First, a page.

Why do you call it SLUT-Walk?

This post addresses a lot of questions being raised by the slutwalk. Mostly in conversations on Twitter (because questions raised are similar, and I can embed tweets as questions more easily.

But first things first. If the below is similar to your response, you may first want to read an earlier post on women and rape and then the one explaining what a slutwalk is, before proceeding, because otherwise, the rest of the post may only be unnecessary confusion.

Response to the post on Slutwalk on Facebook

Please dont get me wrong but its Triveni Sangam….Exhibitionism in Name of Feminism to the Delight of Voyuerism……..jokes apart a shallow superficial attempt entertaining though……common sense says yes we have a right to carry a wallet ir purse but if you flash it be prepared to face what may follow…….

To understand the idea of a slutwalk, it is important to first see women as people deserving of dignity in their own right, not allocated dignity on the basis of judgments by others.

As the idea matures, many questions are raised, concerns voiced, discomforts addressed. Here are some of the main ones I noticed.

There is a lot of discomfort at the word “slut” being used. Some triviliaze the protest.

And it is not necessarily people who would judge women thus. Its an ugly word. It is entrenched as one kind of woman very deeply into our psyche. And that is not a “good” kind of woman.

Let me begin with saying that Madhavan Narayanan is a man I respect tremendously and I can say with a lot of confidence that he wouldn’t be demeaning women for sure. He has been one of my earliest follows on Twitter, and I have found his words to be an inspiring mix of insight and humor. Without taking himself or the world too seriously to get rigid, he is able to question the crux of many matters in a humorous way that bypasses resistance and invites conversation.

It is a measure of how much power the word “slut” has, when it has a person usually never at a loss for words admitting discomfort at its use. It is an embarassing word. It is a word not uttered in decent company. Certainly not with a woman. Even on Twitter. Not even when you have no such attitude.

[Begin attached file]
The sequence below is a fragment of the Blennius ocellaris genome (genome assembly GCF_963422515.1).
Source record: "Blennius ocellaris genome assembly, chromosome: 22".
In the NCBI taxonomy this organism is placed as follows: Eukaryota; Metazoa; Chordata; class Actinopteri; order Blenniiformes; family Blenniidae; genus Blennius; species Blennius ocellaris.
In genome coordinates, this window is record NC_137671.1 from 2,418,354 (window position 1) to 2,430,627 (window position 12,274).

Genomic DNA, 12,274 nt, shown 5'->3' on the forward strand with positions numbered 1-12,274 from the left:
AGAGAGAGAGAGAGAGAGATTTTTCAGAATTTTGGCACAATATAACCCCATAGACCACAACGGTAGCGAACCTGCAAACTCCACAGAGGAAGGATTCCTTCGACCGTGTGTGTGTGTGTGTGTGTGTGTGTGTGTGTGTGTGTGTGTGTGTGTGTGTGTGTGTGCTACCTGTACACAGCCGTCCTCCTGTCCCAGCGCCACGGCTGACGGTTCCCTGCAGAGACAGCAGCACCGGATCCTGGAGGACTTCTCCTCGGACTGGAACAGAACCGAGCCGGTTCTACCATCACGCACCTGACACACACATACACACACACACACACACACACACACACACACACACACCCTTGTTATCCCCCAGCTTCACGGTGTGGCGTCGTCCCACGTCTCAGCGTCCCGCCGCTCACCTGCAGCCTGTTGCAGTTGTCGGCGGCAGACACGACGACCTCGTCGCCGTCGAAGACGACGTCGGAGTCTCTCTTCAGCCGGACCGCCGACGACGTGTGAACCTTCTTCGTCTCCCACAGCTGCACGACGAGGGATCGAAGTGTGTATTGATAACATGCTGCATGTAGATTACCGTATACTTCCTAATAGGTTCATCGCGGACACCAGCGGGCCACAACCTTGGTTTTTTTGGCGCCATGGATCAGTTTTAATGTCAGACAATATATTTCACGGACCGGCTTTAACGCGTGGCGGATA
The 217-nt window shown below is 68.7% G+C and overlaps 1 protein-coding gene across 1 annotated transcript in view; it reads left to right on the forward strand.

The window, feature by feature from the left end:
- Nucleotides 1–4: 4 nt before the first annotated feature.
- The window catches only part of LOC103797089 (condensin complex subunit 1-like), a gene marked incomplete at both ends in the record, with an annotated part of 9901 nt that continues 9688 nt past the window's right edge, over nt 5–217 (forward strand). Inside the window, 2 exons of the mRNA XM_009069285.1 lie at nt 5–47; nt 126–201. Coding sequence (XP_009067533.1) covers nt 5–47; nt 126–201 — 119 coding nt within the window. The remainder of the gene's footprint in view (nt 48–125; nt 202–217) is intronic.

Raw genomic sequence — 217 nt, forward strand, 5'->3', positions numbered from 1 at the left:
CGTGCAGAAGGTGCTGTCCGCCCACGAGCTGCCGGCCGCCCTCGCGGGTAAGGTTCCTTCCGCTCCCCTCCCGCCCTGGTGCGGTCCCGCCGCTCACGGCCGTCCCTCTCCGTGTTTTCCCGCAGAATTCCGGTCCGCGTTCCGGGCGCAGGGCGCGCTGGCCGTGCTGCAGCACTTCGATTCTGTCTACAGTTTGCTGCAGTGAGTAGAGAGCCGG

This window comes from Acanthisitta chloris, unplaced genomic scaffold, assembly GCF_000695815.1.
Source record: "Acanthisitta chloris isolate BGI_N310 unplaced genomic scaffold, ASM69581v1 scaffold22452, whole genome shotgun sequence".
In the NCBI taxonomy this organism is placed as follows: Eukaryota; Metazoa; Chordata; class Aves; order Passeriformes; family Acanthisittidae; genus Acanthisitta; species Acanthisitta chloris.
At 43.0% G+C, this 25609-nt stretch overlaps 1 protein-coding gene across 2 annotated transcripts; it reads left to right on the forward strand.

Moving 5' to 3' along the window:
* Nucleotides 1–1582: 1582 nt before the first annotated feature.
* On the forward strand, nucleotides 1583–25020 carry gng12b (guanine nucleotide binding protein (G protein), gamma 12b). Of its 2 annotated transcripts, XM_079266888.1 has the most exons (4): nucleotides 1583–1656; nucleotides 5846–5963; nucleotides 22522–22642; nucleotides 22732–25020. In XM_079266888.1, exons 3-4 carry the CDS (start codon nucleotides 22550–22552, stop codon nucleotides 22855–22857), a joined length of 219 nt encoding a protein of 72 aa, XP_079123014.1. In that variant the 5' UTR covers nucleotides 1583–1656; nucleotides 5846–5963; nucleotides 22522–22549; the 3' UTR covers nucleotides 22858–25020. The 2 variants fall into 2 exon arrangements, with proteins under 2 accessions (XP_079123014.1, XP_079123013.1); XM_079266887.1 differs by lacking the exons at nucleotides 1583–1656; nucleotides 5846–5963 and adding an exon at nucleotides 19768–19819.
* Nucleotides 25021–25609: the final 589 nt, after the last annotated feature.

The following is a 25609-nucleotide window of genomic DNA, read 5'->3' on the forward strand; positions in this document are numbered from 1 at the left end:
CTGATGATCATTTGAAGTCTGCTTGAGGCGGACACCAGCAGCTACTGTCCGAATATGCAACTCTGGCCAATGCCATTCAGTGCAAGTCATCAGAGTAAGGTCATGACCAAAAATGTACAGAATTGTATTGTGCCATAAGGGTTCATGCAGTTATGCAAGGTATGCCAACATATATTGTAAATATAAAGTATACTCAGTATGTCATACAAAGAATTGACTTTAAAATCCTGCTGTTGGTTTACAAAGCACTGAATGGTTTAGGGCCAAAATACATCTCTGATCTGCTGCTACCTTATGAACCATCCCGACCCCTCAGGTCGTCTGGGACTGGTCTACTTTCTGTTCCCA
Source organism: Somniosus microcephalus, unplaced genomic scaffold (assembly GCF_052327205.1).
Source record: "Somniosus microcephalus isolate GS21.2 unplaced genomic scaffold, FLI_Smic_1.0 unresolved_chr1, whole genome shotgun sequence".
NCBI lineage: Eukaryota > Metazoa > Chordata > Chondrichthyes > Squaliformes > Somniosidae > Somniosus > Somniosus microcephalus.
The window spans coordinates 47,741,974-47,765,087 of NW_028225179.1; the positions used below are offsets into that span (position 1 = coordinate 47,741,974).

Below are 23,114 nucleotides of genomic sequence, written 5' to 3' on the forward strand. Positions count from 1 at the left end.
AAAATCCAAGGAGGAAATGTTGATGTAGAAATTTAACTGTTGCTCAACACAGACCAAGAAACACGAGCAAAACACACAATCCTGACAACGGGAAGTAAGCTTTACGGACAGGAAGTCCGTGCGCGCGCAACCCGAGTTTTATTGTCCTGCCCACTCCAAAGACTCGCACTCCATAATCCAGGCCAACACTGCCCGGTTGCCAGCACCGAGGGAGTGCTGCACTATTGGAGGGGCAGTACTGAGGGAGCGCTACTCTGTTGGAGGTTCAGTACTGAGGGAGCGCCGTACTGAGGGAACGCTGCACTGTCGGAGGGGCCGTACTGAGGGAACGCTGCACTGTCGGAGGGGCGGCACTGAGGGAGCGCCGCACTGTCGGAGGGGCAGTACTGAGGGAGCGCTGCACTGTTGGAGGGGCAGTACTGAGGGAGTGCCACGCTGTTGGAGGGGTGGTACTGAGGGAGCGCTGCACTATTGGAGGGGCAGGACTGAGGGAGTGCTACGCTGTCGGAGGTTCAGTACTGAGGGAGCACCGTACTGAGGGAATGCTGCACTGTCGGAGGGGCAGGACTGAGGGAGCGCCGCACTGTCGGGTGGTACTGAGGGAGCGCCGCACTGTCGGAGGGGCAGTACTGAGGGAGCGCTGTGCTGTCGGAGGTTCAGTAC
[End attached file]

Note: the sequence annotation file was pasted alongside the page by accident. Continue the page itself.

But there are people for whom this word is a tool. It is a tool to engage in what is essentially a hate crime, or bullying and excuse themselves by deeming a certain quality of the target as legitimate for degradation. It is an attitude of excusing crime, of disempowering women and of creating an unsafe society.

It is also not only about women. This attitude is used for everything from eve teasing to child abuse and gay bashing to rape. It is about a way of thinking that excuses crimes by calling a person a legitimate target. Also practiced by families, parents, guardians to punish the victim for being the target of a criminal. From honor killings to husbands accusing wives of “provoking” lechers. It is an acceptance that allows jokes about rape victims as normal conversation, or makes lewd comments about someone funny. It is one that allows public figures to make hideous comments like rapes curing lesbianism. And it is not only men who do it. Women judge too. It is a social reality. One that makes many people unsafe.

Read an old old post on women’s clothing and social judgements

It is not just the word slut. It is an attitude. An attitude that no one feels able to own in the light of attention, but holds as reality in assessing the world. In judging someone as worthy of being abused because of what they wear, how they act or other circumstances or qualities.

In the words of THE original women who slutwalked:

Historically, the term ‘slut’ has carried a predominantly negative connotation. Aimed at those who are sexually promiscuous, be it for work or pleasure, it has primarily been women who have suffered under the burden of this label. And whether dished out as a serious indictment of one’s character or merely as a flippant insult, the intent behind the word is always to wound, so we’re taking it back. “Slut” is being re-appropriated.

We are tired of being oppressed by slut-shaming; of being judged by our sexuality and feeling unsafe as a result. Being in charge of our sexual lives should not mean that we are opening ourselves to an expectation of violence, regardless if we participate in sex for pleasure or work. No one should equate enjoying sex with attracting sexual assault.

And I agree. “SLUT” stays. The only way I would support changing the word was if it could be changed to be understood by more Indians – take your pick:

randi-chaal or chinnar-morcha?

Get it? Having bad names for women is the problem. Get rid of them, and you don’t need to be embarrassed.

So, join us in de-shaming them. Find a slutwalk in your city, or better still, organize one.

Respect is an attitude. Dignity is a right. #slutwalk Don’t judge us for your thoughts.

Delhi is slutwalking on 25th June 2011

Mumbai has one planned.

Details of both will be added soon.

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About the Author

Vidyut
Vidyut is a blogger on issues of National interest. Staunch advocate of rights, learning and freedoms. @Vidyut

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